Professional caregivers aren’t the only ones providing elder care, as more and more family caregivers – usually the adult child – are taking on senior care responsibilities of caring for an aging parent or loved one. In fact, according to the AARP and “Caregiving in the U.S. 2009,” a National Alliance for Caregiving report, “43.5 million people age 18 and older are providing unpaid care for others age 50+. That number amounts to 19 percent of all American adults!”
But family caregivers are going beyond just stopping over to visit mom and dad at home and the responsibilities can mount. The report indicates that those who care for an older family member are more likely to report poor health themselves and stress and caregiver burnout are all too common. But, on top of that, another element that can further complicate these situations is employment. According to the study, three of four caregivers work full-time while providing an average of 20 hours per week of assistance. BrightStar Care resident RN Sharon Roth Maguire recently spoke with the New York Times about “Assessing the Cost of Caring for an Aging Loved One” and touched on this very subject: “You take time away from work to make doctor calls, check on Mom or Dad, leave early to take them to a doctor’s appointment or stop by the pharmacy. You’re not focused, because you’re really focused on what’s going on with your loved one at home.”
Respite and Support Are Key for Family Caregiver Balance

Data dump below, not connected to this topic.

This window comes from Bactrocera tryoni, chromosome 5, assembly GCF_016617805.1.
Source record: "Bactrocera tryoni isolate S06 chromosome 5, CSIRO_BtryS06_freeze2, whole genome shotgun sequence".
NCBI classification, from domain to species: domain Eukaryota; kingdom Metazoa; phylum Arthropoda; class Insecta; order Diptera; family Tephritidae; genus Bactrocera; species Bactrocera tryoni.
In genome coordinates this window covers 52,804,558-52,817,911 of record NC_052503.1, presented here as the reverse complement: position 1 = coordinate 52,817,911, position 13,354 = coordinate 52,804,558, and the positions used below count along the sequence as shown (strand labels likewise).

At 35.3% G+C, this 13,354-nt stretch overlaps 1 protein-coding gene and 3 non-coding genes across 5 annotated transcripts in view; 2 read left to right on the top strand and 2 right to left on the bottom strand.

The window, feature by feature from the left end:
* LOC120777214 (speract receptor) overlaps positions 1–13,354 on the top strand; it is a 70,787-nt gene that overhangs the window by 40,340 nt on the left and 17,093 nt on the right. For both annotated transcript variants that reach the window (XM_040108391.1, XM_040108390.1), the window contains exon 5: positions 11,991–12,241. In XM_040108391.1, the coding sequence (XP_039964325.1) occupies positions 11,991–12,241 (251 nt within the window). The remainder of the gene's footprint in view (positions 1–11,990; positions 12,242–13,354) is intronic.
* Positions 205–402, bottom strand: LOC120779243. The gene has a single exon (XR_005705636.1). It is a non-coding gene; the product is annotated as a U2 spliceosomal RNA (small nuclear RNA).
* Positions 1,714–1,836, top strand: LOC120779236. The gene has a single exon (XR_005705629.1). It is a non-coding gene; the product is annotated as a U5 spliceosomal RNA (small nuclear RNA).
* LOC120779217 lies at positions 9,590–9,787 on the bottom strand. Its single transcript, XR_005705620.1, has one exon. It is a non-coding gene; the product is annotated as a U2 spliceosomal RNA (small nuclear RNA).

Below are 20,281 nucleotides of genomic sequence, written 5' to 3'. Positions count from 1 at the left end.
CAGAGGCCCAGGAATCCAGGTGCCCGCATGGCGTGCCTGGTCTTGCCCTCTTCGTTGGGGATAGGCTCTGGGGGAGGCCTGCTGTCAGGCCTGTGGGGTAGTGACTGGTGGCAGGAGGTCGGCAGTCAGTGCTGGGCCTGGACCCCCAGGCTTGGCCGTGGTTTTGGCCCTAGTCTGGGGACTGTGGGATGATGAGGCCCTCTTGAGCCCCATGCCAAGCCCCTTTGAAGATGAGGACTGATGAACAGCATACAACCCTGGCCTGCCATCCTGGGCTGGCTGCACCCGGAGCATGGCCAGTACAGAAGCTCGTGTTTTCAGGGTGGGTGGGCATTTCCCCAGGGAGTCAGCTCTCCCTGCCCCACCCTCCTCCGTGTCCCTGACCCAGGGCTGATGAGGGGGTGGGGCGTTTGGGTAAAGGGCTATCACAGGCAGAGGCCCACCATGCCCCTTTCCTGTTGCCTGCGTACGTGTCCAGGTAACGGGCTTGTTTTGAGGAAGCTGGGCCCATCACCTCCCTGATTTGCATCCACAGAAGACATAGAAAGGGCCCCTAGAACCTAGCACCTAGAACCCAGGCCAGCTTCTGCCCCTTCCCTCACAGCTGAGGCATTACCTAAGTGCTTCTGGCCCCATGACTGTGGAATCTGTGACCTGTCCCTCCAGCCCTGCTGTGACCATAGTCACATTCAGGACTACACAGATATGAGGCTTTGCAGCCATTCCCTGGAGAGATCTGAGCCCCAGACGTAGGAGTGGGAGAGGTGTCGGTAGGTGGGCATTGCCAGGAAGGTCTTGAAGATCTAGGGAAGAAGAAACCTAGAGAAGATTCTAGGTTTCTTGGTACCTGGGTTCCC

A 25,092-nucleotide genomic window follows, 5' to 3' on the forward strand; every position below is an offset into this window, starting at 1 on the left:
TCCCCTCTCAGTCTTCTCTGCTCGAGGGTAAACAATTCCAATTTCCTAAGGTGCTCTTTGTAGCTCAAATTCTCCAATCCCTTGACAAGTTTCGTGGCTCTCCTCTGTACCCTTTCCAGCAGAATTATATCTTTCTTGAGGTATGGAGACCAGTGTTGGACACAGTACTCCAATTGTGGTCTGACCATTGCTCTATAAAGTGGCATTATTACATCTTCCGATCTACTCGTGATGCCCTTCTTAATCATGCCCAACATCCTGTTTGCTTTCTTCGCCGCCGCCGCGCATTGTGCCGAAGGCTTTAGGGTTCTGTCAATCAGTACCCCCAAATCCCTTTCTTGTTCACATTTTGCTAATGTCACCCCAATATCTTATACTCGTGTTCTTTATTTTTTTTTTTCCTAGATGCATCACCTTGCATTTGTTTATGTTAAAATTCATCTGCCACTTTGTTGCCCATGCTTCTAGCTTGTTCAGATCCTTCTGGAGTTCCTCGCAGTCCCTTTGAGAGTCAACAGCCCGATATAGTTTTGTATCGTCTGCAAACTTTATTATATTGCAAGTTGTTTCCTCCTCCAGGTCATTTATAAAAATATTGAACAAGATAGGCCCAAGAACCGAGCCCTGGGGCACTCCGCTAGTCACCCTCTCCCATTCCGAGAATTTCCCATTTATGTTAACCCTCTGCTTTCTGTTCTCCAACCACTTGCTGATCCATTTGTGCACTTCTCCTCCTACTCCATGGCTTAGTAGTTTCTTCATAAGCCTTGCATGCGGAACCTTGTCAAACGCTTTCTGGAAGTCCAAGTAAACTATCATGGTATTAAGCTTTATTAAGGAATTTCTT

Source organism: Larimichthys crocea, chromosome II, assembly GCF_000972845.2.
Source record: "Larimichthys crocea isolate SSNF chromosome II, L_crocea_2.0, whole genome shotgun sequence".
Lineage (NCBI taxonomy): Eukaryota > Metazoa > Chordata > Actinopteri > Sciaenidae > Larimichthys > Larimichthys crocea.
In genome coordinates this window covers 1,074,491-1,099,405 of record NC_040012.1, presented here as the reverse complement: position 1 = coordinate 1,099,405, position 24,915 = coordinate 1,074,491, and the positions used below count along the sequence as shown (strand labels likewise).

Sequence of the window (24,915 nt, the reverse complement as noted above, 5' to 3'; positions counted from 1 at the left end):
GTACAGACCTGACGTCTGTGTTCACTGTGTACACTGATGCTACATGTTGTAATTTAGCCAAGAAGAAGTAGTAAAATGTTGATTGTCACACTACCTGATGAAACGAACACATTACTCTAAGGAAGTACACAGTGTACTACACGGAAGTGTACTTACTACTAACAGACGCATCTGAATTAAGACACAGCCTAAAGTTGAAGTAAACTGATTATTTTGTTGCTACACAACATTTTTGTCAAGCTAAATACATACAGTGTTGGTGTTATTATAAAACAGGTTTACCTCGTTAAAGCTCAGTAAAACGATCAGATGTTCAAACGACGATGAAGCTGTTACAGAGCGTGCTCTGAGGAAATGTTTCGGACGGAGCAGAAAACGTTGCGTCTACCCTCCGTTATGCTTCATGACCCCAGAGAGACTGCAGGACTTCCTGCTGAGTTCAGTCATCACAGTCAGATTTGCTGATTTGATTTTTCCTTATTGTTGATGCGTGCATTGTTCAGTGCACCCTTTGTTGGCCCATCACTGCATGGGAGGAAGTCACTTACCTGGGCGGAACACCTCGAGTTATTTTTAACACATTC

So how are these family caregivers keeping everything balanced? While some people may not have the answer, we do have some key considerations for how family caregivers can find at least some relief:
- Rally the support of other family members
Organize a family meeting to discuss your loved one’s evolving needs. If you have other family members who live close by, maybe they’d be willing to share in the responsibilities on days you are unavailable. This is also a great way to fill everyone in on your loved one’s condition(s), as sometimes families don’t readily discuss these difficult but important topics. You can even use CareTogether, a free, private online platform, to create a shared calendar for everyone to get on the same page and have visibility to key appointments, etc.
- Find a professional agency to provide respite care services
Asking for help, even if it’s not from other family members, can make a big impact, not only on your workload but also on your mental health. Even if you’re not sure what your loved one might need, you can contact your local BrightStar Care office and schedule a no-obligation personal consultation to find out more about your loved one and talk to you about their needs. From 1 hour to 24, BrightStar’s team can be there in the times when you can’t.
- Ask about the Family and Medical Leave Act
The relentless demands can drive you to leave your job, at least temporarily, but that has financial repercussions beyond the short-term loss of wages. The Family and Medical Leave Act, which requires certain types of employers to grant personal leave, doesn’t apply to all workers, and, while the leave is unpaid, it could help free up some of your time to focus on your loved one’s needs without feeling like you are jeopardizing your work responsibilities.
For more information and resources in your area, including the possibility of family caregiver support groups, be sure to contact your local BrightStar Care office.